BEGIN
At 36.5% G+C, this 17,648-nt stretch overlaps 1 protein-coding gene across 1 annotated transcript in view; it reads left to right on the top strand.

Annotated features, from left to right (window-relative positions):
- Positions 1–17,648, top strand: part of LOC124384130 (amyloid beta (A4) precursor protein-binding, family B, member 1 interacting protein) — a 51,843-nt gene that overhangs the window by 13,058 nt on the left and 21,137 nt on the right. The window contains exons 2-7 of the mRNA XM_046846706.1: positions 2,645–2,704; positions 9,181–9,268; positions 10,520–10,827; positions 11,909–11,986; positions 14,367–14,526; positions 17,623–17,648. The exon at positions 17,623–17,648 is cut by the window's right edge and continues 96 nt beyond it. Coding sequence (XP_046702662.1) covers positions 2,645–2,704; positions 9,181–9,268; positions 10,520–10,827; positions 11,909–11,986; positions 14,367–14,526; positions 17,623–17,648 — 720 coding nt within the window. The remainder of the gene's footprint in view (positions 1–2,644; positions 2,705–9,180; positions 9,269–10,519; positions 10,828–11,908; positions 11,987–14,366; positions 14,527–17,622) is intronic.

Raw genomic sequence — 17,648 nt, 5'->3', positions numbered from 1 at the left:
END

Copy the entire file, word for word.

At 36.5% G+C, this 17,648-nt stretch overlaps 1 protein-coding gene across 1 annotated transcript in view; it reads left to right on the top strand.

Annotated features, from left to right (window-relative positions):
- Positions 1–17,648, top strand: part of LOC124384130 (amyloid beta (A4) precursor protein-binding, family B, member 1 interacting protein) — a 51,843-nt gene that overhangs the window by 13,058 nt on the left and 21,137 nt on the right. The window contains exons 2-7 of the mRNA XM_046846706.1: positions 2,645–2,704; positions 9,181–9,268; positions 10,520–10,827; positions 11,909–11,986; positions 14,367–14,526; positions 17,623–17,648. The exon at positions 17,623–17,648 is cut by the window's right edge and continues 96 nt beyond it. Coding sequence (XP_046702662.1) covers positions 2,645–2,704; positions 9,181–9,268; positions 10,520–10,827; positions 11,909–11,986; positions 14,367–14,526; positions 17,623–17,648 — 720 coding nt within the window. The remainder of the gene's footprint in view (positions 1–2,644; positions 2,705–9,180; positions 9,269–10,519; positions 10,828–11,908; positions 11,987–14,366; positions 14,527–17,622) is intronic.

Raw genomic sequence — 17,648 nt, 5'->3', positions numbered from 1 at the left: